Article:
Older people who nap longer than 30 minutes are at an increased risk for developing type 2 diabetes….
About 70% of the Chinese participants ages 45 and older reported that they take naps regularly in the afternoon. Impaired fasting glucose, also known as prediabetes, was found to have a positive correlation with the length of naps. As the length of naps increased, the impaired fasting glucose increased.
Patients were split into groups based on how long they napped. The groups were no napping, less than 30 minutes, 30 to 60 minutes, 60 to 90 minutes and more than 90 minutes. It was also noted that patients who took naps had higher blood pressure and cholesterol compared to patients who did not take naps.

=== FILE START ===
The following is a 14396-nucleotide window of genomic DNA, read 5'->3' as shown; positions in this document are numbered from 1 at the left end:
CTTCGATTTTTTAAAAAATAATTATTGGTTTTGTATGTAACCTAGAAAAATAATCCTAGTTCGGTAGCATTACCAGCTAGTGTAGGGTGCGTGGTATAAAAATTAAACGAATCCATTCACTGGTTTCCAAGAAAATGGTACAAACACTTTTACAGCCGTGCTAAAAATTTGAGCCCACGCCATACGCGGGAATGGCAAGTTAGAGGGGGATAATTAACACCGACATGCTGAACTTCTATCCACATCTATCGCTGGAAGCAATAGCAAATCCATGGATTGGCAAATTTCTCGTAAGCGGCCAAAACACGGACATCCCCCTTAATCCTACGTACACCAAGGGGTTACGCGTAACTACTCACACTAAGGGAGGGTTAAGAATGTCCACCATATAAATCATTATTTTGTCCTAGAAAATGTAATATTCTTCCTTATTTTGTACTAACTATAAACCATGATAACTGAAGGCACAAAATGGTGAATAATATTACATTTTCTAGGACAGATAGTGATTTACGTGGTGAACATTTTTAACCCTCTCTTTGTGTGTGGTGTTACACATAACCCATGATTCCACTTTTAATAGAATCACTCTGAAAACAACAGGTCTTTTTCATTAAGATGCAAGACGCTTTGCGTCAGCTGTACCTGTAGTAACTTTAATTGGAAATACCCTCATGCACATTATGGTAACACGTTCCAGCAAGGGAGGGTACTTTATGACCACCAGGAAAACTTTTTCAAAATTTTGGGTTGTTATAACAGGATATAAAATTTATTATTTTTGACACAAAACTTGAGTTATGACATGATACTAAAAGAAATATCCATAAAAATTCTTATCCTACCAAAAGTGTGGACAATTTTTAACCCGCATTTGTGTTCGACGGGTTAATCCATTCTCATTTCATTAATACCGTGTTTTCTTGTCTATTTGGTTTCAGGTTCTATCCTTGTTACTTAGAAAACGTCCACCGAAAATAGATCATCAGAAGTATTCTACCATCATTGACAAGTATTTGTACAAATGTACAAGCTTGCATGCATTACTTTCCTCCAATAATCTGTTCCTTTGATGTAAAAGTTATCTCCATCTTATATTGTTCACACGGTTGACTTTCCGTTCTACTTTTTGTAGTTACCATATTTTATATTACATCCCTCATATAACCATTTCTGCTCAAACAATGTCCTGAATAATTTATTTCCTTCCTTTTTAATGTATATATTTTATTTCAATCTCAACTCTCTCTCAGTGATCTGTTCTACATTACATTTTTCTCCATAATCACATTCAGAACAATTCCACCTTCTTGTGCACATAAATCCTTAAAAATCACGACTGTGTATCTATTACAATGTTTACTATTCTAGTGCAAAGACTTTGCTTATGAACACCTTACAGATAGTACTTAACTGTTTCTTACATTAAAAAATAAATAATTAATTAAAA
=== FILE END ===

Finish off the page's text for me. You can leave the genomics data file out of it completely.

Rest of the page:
The authors commented that the increased risk of diabetes might be because the time people took naps could be used to exercise instead. Also sleeping during the day can disrupt the body’s circadian rhythm, which can result in higher levels of stress hormone cortisol.
- Impaired fasting glucose increased as naps increased in length.
- Higher blood pressure in patients who took naps.
- Higher cholesterol in patients who took naps.
Sleep Medicine Oct, 2013